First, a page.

I TALK to a lot of people looking for jobs. One of the issues that comes up again and again, is the feeling that they are not appreciated for the work that they do.

We have all felt it at one time or another, and you may feel it right now. The question is: How do you turn it around? How do you go from being underappreciated to being appreciated?

I asked around for advice, and here are some tips I received, along with some I have learnt along the way. For the purpose of this article I am going to assume you deserve to be appreciated.

 

Let your work speak for itself

This is really the strongest way you can communicate. Often, part of letting your work speak for itself is communicating it clearly to those you want to impress.

Have you ever walked your audience through the thought process of your work? For example, Web designer Paul Boag, co-founder of Headscape, makes sure that the first time a client sees a website he has designed, it is accompanied by a video of him explaining the design. That way he can communicate his thought process along with his work, thus minimising confusion when the time comes for a review.

 

Love what you do

“There’s a lot to be said for the infectious nature of enthusiasm,” says Mr Luke Filose, an NGO marketing and engagement manager at Intel. “If you don’t appreciate your own work, if you’re not passionate about it, why would you expect to make an impression on others and have others recognise and appreciate you?”

 

Initiate the appreciation

Many people are self-centred. One of the main reasons you may not feel you are appreciated is that everyone is spending so much time obsessing over themselves. If you don’t feel anyone appreciates you, ask yourself whether you show your appreciation of others.

Start by taking the initiative and recognise others’ work. Compliment in person via e-mail, and let others know how well you think a colleague is doing.

 

Align yourself with rock stars

Who are the company’s rock stars? Can you align yourself with them by getting on their team, or at least commenting or complimenting them on their work?

This is a sensitive area because if you go overboard with this process you could quickly be labelled a self-serving “apple polisher”, and your efforts will have backfired. Be genuine about your interest in rock stars’ work and your desire to work with them.

 

Socialise outside work

Co-workers tend to loosen up after work, so if you want to form a stronger bond with a colleague, take him out for a low-pressure, casual lunch.

When you do so, keep work and yourself off the agenda. Spend the time trying to learn more about him. Keep asking questions to show you are honestly interested. The best compliment you can give someone is simply to show interest. This is your chance.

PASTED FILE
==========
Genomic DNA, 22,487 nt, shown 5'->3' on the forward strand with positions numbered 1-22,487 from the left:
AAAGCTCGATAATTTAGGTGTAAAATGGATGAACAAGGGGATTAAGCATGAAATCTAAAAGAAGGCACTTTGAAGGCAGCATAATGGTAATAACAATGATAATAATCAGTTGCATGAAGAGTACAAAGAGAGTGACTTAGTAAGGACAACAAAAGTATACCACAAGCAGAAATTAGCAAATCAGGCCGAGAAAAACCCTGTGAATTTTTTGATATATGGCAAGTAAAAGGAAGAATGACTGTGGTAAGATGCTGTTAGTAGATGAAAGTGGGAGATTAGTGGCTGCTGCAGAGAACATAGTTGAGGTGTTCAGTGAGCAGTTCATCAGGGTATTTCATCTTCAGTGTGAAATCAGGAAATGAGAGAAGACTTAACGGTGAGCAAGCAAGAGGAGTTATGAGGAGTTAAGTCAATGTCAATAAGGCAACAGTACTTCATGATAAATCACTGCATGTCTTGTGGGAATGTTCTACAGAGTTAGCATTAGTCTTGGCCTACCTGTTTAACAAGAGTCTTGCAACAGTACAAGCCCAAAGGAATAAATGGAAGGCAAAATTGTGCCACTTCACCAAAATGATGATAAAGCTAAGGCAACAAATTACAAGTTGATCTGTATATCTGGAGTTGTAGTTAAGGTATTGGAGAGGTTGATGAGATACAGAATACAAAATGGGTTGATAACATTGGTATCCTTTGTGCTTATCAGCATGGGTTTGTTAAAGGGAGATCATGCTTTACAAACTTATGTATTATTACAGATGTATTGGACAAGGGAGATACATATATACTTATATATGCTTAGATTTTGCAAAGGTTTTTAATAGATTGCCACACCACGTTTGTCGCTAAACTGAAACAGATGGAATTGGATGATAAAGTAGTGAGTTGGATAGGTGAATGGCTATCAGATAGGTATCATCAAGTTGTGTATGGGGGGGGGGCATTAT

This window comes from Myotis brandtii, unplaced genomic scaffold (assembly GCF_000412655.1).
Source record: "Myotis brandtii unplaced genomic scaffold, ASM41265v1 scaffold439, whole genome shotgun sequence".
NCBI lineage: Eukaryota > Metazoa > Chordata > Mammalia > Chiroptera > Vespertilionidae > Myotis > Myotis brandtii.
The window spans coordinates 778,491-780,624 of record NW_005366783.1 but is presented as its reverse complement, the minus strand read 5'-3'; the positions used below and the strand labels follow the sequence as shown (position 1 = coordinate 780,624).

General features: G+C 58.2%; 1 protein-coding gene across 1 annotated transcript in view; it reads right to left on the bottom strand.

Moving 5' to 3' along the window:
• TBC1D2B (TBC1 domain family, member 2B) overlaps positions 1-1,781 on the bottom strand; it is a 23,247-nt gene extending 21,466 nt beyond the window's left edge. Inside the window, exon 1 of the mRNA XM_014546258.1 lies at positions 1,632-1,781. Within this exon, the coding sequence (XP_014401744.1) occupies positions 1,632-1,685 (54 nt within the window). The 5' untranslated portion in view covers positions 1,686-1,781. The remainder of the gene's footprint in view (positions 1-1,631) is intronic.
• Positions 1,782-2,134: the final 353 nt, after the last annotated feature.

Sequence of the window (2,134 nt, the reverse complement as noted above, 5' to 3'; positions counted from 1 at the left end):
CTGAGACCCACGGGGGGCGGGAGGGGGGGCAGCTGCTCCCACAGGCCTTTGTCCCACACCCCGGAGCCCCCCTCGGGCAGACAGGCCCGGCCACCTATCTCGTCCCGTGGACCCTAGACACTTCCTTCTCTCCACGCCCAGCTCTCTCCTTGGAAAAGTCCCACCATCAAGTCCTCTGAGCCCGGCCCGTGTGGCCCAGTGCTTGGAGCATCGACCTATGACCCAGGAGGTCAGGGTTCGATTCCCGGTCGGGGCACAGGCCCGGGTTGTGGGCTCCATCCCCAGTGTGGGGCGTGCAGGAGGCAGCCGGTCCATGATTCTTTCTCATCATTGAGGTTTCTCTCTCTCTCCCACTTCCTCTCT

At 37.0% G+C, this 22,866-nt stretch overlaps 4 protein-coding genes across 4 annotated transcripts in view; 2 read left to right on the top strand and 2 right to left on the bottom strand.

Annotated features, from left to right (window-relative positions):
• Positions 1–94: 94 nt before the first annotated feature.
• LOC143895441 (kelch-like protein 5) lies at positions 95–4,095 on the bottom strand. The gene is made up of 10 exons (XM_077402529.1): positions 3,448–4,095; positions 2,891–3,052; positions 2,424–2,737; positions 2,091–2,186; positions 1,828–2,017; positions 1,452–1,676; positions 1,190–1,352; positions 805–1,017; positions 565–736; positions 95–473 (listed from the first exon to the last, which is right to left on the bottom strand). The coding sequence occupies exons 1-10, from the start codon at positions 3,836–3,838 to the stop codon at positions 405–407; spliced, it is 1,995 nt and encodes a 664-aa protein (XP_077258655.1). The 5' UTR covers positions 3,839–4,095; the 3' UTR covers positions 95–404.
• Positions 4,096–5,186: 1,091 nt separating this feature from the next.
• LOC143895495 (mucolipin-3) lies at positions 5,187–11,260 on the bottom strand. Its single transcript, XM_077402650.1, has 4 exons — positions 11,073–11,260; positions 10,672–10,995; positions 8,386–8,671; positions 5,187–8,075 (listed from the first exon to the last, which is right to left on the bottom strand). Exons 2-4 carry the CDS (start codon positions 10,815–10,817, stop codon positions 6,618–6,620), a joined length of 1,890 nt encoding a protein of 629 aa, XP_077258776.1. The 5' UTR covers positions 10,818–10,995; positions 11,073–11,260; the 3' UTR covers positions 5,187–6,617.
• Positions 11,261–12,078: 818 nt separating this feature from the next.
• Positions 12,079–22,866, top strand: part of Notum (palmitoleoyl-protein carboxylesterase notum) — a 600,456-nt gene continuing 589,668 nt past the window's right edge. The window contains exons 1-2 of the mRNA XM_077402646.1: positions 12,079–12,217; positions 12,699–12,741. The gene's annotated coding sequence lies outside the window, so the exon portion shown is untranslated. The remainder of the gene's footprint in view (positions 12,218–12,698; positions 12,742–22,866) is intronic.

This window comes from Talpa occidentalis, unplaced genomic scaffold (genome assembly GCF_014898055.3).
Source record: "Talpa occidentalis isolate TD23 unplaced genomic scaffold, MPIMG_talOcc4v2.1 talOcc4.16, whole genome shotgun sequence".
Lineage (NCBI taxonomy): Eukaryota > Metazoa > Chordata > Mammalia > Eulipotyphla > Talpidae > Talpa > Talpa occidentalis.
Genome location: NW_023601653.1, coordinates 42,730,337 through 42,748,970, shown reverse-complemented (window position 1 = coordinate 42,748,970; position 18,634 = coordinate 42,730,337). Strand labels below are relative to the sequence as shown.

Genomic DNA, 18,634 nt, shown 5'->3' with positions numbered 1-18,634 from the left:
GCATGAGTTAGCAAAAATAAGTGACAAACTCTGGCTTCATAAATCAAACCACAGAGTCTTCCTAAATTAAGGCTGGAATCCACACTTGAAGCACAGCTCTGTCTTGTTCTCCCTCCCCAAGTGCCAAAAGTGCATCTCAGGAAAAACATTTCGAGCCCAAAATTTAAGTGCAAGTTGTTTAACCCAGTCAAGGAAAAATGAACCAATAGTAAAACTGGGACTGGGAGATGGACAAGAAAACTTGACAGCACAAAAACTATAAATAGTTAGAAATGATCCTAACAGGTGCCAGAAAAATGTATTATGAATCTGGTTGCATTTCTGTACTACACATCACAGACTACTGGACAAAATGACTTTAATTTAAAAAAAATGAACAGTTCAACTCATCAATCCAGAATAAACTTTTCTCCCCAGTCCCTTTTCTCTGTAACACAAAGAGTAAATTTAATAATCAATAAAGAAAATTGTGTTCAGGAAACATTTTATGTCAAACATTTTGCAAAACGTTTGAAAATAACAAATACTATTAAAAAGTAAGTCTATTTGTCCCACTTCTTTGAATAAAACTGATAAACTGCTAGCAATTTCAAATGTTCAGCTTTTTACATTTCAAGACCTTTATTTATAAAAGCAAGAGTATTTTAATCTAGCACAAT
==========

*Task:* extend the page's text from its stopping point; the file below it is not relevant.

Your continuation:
Seek acknowledgement outside the company

No matter how hard you try, you simply can’t get anyone within the company to recognise how awesome you are. In such a situation, most employees start looking for the door.

But if you really love your job and you want to keep working at the company, you could seek acknowledgement outside the organisation. If this recognition becomes public, via traditional or social media, it will have a far-reaching affect within your organisation.

Sometimes, the only way to get people within your company to recognise your talent is have someone outside the company point it out.

This may not be so easy if you work in an organisation where all your work is extremely private. Regardless, your thoughts and ideas not connected to the company can be recognised.

The best way to get recognition is to participate in industry events and start volunteering. These are probably the best ways to prove yourself. Not only will the public recognition get back to your company, but your managers may feel a little threatened that you might jump ship, as others see something in you that they didn’t see.

 

Lack experience? Quote other people

You may be awesome, but you also may be green to the industry, so it is difficult to show off how much you know and what you can do. This is where you have to use the knowledge of others to your advantage.

Make sure you continually read trade publications, and attend as many trade functions as you can. Do your best to share the knowledge with your co-workers.

The more you do this, the more that knowledge will be attributed to you — and the more you will be seen as a valuable resource.

Be patient. No one gets immediate appreciation of his work. If things don’t go your way, never do anything drastic, because that will immediately be seen as a sign of desperation and will definitely backfire.

If you are truly doing great work, communicating that work to others, and making the connections you need within and outside the organisation, you will see others begin to truly appreciate your efforts.

 

Article by David Spark, based originally on a report published by Spark Media Solutions for Intertainment Media’s Ingaged Blog, maker and distributor of the KNCTR and Ortsbo. Reprinted with permission of Patricia Fripp, CSP, CPAE — Fripp & Associates. Article source: www.fripp.com/blog/do-you-feel-under-appreciated-at-work-try-these-suggestions/